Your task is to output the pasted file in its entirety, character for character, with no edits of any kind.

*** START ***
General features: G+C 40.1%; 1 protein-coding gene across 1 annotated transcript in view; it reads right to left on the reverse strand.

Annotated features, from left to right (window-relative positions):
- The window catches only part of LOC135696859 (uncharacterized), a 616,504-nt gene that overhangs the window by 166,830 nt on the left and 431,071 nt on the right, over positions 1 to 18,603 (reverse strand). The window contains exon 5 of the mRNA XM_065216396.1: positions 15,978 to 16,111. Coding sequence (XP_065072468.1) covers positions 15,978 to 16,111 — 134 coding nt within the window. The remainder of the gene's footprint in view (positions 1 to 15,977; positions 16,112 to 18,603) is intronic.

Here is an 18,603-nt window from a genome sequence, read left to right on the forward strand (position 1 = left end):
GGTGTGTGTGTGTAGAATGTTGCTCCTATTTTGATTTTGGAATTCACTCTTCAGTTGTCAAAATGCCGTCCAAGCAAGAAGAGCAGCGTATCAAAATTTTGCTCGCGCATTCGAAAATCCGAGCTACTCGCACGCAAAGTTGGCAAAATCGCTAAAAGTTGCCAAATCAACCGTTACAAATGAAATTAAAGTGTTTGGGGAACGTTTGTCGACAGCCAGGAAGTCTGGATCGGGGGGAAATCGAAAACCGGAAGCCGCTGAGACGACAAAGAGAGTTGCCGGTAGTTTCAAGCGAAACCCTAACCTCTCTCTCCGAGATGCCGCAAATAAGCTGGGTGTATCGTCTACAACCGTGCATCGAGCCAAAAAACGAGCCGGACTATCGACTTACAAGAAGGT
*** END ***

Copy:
General features: G+C 40.1%; 1 protein-coding gene across 1 annotated transcript in view; it reads right to left on the reverse strand.

Annotated features, from left to right (window-relative positions):
- The window catches only part of LOC135696859 (uncharacterized), a 616,504-nt gene that overhangs the window by 166,830 nt on the left and 431,071 nt on the right, over positions 1 to 18,603 (reverse strand). The window contains exon 5 of the mRNA XM_065216396.1: positions 15,978 to 16,111. Coding sequence (XP_065072468.1) covers positions 15,978 to 16,111 — 134 coding nt within the window. The remainder of the gene's footprint in view (positions 1 to 15,977; positions 16,112 to 18,603) is intronic.

Here is an 18,603-nt window from a genome sequence, read left to right on the forward strand (position 1 = left end):
GGTGTGTGTGTGTAGAATGTTGCTCCTATTTTGATTTTGGAATTCACTCTTCAGTTGTCAAAATGCCGTCCAAGCAAGAAGAGCAGCGTATCAAAATTTTGCTCGCGCATTCGAAAATCCGAGCTACTCGCACGCAAAGTTGGCAAAATCGCTAAAAGTTGCCAAATCAACCGTTACAAATGAAATTAAAGTGTTTGGGGAACGTTTGTCGACAGCCAGGAAGTCTGGATCGGGGGGAAATCGAAAACCGGAAGCCGCTGAGACGACAAAGAGAGTTGCCGGTAGTTTCAAGCGAAACCCTAACCTCTCTCTCCGAGATGCCGCAAATAAGCTGGGTGTATCGTCTACAACCGTGCATCGAGCCAAAAAACGAGCCGGACTATCGACTTACAAGAAGGT